662 F.Supp.2d 62 (D.D.C. 2009), Civ. 04-1456, Menkes v. Department of Homeland Security
|Docket Nº:||Civil Case 04-1456.|
|Citation:||662 F.Supp.2d 62|
|Opinion Judge:||RICHARD J. LEON, District Judge.|
|Party Name:||Richard J. MENKES, Plaintiff, v. DEPARTMENT OF HOMELAND SECURITY, United States Coast Guard, and Assistant Commandant James F. Amos, Defendants.|
|Attorney:||Edward M. Gleason, Jr., Jonathan G. Axelrod, Beins, Axelrod, Gleason & Gibson, P.C., Washington, DC, for Plaintiff. Claire M. Whitaker, United States Attorney's Office, Washington, DC, for Defendants.|
|Case Date:||September 25, 2009|
|Court:||United States District Courts, District of Columbia|
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This case concerns a dispute between Richard J. Menkes (" Menkes" ), a ship pilot, and an association of registered pilots responsible for ensuring pilotage services in certain areas of the Great Lakes pursuant to a delegation from the Coast Guard. Menkes, in essence, wants to be a ship pilot on certain areas of the Great Lakes without being a member of the St. Lawrence Seaway Pilots' Association (the " Association" ).
In 2004, Menkes filed suit against the Department of Homeland Security, the United States Coast Guard, and then-Assistant Commandant T.H. Gilmour, alleging they violated his constitutional and statutory rights in deciding that the Coast Guard's order to dispatch him would expire at the end of 2003, and that the Coast Guard would thus have to determine whether his services would be needed for 2004.2 This Court granted the Coast Guard's summary judgment motion. But the Court of Appeals reversed and remanded the case to this Court to issue an order remanding the case back to the Coast Guard for further proceedings and an adequate explanation of the basis for its decision and the basis for its interpretation of the apposite statutes and regulations. Menkes v. Dep't of Homeland Sec., 486 F.3d 1307 (D.C.Cir.2007).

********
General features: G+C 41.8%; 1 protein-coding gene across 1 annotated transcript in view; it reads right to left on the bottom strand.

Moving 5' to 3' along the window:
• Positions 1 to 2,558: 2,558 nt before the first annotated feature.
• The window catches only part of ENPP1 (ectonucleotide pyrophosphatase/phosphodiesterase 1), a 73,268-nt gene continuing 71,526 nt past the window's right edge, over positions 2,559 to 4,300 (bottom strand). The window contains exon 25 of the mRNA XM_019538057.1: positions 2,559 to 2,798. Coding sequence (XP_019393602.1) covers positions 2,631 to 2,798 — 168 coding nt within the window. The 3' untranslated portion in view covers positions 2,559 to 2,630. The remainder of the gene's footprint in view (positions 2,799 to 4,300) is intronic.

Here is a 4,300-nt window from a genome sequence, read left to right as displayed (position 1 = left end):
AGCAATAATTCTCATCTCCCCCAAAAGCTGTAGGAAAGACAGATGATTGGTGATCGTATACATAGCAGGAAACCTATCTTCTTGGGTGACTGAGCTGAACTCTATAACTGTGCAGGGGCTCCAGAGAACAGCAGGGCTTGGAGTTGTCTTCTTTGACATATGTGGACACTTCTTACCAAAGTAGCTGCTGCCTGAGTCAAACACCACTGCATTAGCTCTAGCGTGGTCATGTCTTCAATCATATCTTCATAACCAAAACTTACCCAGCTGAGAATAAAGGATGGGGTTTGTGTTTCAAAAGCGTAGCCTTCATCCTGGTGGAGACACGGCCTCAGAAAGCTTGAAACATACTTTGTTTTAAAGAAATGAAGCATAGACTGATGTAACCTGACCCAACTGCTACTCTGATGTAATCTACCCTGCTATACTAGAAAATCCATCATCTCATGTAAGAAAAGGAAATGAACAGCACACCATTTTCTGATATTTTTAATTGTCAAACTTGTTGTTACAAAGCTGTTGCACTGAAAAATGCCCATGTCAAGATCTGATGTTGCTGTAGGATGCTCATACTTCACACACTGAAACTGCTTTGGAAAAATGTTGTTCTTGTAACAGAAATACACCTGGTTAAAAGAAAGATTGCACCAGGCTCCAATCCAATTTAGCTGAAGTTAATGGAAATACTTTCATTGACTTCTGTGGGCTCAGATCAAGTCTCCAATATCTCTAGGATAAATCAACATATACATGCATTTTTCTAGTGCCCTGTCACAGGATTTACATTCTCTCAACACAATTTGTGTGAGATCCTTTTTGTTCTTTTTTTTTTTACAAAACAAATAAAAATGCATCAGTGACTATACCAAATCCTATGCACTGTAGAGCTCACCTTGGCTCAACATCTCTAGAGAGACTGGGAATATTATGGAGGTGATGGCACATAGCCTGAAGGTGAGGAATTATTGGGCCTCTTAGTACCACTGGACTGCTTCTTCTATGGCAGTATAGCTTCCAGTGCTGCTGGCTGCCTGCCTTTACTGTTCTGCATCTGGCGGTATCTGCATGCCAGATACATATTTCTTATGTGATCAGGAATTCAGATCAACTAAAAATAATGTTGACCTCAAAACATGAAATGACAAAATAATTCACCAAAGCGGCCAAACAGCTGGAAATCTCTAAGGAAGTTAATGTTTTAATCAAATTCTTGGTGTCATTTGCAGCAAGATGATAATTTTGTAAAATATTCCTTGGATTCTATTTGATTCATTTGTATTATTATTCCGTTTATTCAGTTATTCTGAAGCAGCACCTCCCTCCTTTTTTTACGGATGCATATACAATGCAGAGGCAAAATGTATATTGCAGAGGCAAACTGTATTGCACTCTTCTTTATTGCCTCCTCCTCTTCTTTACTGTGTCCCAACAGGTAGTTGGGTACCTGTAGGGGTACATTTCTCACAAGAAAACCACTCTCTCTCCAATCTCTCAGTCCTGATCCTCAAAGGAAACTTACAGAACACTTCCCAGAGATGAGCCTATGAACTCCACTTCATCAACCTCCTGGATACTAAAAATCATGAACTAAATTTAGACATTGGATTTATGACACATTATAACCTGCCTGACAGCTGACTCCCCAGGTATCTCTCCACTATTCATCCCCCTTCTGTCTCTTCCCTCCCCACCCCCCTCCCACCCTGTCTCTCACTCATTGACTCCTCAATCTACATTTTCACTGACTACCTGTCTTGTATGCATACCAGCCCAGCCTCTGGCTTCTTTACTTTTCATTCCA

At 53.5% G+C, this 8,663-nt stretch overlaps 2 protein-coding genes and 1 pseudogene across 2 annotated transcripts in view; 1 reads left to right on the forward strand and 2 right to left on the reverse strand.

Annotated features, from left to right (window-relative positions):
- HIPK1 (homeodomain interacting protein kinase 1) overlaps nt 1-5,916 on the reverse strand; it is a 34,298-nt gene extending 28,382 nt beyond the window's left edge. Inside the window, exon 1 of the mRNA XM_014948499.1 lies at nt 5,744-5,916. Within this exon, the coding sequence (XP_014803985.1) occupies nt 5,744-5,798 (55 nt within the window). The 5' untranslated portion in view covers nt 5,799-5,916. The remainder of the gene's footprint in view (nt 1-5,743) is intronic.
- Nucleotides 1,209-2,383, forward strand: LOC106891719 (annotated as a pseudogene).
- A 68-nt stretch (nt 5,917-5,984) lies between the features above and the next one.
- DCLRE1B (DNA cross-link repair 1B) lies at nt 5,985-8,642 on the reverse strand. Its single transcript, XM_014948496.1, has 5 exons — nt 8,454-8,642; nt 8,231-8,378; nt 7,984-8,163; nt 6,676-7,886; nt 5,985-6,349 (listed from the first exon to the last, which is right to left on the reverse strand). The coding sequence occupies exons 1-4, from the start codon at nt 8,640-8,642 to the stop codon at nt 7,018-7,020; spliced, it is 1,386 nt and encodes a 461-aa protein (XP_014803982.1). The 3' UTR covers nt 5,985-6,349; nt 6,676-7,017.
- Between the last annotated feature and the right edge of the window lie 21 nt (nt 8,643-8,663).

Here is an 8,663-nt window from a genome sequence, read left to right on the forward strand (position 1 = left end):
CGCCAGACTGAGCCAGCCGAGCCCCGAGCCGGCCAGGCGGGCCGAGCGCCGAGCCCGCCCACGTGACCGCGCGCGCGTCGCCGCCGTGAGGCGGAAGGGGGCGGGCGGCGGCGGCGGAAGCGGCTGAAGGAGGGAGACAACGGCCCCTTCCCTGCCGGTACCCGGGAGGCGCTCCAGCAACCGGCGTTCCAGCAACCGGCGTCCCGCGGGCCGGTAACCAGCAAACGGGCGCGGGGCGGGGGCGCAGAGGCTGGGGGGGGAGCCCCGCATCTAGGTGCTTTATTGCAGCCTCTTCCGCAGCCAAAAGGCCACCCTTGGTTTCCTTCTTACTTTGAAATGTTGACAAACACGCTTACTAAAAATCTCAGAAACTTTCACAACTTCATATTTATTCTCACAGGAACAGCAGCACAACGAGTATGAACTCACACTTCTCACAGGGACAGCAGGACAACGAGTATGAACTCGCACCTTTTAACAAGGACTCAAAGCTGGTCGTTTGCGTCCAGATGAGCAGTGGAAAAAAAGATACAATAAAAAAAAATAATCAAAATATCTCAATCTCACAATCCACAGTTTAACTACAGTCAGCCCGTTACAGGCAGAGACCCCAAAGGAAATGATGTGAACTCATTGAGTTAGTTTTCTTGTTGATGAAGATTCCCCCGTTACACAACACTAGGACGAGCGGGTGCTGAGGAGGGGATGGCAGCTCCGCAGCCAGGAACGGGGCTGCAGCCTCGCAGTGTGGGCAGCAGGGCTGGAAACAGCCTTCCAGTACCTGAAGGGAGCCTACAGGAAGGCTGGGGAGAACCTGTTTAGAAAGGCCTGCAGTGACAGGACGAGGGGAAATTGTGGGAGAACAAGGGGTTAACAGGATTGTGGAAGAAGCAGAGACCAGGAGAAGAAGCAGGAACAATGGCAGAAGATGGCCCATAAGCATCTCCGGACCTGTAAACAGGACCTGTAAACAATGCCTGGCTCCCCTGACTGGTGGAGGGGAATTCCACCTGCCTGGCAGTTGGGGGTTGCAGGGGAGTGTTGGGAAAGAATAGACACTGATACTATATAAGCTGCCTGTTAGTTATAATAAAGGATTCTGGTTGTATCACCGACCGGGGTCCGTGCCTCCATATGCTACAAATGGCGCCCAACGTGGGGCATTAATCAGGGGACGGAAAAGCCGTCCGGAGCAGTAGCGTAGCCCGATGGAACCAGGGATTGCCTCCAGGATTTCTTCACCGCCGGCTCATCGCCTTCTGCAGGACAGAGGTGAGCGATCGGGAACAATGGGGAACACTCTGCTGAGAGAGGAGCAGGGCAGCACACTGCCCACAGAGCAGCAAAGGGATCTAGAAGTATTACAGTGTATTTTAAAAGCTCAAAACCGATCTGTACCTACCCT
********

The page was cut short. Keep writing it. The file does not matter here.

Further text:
On remand, the Coast Guard again denied Menkes's claims, but provided further explanation for its previous decision. Before this Court are new Motions for Summary Judgment filed by the parties. Specifically, Menkes argues the Coast Guard violated the Administrative Procedures Act, his First Amendment's guarantees of free association, and the Due Process Clause. This Court disagrees and DENIES Menkes's motion and GRANTS the defendants' motion.
A pilot is required for certain types of ships to navigate through specific areas of the Great Lakes. See 46 U.S.C. §§ 9301 et seq.; see also 46 C.F.R. § 401.300(a). To provide pilotage services efficiently, the statute allows the Coast Guard to establish " pilotage pools" formed by associations of registered pilots. 46 U.S.C. § 9304. Under the Coast Guard's regulations, the Coast Guard can order a non-Association member to provide pilotage services when the Association is not providing pilotage services " because of a physical or economic inability to do so." 46 C.F.R. § 401.720(b). According to the Coast Guard, this regulation gives associations, and not the Coast Guard, the primary responsibility for dispatching pilots, and forecloses the Coast Guard's ability to appoint independent pilots unless the Association is incapable of providing services. According to Menkes, the Coast Guard had been dispatching him for three years without consistently applying or interpreting this regulation, thus indicating that its decision to allow his dispatch order to expire before the 2004 season was arbitrary and capricious.
Menkes quit the Association in 2000, but he wanted to continue providing pilotage services as an independent pilot. The